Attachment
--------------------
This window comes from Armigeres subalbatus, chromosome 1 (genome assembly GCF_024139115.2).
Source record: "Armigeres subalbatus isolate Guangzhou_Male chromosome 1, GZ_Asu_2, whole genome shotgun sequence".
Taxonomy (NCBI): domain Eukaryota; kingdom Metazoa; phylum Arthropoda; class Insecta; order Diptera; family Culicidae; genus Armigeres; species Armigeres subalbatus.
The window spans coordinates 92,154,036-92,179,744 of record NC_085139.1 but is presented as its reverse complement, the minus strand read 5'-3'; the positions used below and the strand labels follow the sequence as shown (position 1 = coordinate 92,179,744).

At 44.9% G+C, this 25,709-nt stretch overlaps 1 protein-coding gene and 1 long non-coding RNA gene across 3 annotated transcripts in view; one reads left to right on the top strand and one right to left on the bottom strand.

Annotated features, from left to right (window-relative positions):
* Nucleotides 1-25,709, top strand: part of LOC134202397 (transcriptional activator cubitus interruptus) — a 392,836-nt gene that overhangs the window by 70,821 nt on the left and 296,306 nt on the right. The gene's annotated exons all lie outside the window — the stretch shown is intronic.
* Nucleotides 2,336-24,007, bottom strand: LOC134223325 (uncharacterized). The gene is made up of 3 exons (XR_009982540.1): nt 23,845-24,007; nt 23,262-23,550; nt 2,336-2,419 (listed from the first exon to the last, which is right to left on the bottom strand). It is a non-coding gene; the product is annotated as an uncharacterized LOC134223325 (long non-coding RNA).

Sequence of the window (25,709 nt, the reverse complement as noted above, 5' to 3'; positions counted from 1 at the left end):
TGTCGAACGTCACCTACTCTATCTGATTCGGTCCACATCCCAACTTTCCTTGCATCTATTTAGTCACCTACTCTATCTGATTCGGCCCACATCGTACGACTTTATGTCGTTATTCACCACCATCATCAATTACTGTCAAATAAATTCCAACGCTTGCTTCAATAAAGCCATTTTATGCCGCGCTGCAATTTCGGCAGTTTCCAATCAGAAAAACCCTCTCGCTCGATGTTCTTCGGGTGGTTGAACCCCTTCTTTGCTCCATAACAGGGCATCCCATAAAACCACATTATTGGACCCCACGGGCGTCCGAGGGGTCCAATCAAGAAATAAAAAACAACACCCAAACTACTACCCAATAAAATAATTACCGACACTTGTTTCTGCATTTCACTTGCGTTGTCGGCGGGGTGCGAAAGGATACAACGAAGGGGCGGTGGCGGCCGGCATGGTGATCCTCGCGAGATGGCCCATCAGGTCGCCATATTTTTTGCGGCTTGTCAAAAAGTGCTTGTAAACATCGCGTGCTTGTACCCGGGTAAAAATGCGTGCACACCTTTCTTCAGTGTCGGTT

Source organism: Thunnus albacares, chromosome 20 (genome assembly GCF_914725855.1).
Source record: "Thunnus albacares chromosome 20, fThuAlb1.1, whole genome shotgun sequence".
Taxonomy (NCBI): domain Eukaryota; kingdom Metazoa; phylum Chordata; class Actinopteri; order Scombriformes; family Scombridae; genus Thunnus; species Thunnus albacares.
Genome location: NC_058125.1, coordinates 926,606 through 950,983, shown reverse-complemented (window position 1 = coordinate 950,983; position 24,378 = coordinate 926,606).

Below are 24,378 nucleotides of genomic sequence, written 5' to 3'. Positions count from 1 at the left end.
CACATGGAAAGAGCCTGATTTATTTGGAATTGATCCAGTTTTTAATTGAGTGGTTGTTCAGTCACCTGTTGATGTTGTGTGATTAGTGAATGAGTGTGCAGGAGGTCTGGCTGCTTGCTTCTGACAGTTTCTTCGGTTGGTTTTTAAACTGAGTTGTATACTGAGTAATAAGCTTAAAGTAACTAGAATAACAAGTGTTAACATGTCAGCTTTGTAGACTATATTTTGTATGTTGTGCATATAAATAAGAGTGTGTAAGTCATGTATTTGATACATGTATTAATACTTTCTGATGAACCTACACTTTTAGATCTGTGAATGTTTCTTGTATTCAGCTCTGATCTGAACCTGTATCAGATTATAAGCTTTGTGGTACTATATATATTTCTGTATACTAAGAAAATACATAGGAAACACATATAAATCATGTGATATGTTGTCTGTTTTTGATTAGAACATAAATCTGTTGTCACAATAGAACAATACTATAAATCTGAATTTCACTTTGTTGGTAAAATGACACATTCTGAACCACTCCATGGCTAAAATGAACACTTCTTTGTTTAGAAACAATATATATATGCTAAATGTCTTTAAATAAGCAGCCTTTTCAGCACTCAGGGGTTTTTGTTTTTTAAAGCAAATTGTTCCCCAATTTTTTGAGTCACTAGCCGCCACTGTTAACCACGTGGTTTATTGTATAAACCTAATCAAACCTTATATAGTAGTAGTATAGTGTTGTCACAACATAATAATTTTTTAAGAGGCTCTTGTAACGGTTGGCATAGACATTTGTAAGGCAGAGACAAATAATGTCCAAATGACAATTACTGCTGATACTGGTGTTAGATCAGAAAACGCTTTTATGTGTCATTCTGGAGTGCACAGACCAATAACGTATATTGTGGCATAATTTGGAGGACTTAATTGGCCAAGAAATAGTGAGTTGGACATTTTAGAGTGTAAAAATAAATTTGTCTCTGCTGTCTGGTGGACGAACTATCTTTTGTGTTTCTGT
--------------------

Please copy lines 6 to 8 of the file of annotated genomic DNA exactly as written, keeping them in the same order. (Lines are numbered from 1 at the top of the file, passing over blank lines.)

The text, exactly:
Annotated features, from left to right (window-relative positions):
* Nucleotides 1-25,709, top strand: part of LOC134202397 (transcriptional activator cubitus interruptus) — a 392,836-nt gene that overhangs the window by 70,821 nt on the left and 296,306 nt on the right. The gene's annotated exons all lie outside the window — the stretch shown is intronic.
* Nucleotides 2,336-24,007, bottom strand: LOC134223325 (uncharacterized). The gene is made up of 3 exons (XR_009982540.1): nt 23,845-24,007; nt 23,262-23,550; nt 2,336-2,419 (listed from the first exon to the last, which is right to left on the bottom strand). It is a non-coding gene; the product is annotated as an uncharacterized LOC134223325 (long non-coding RNA).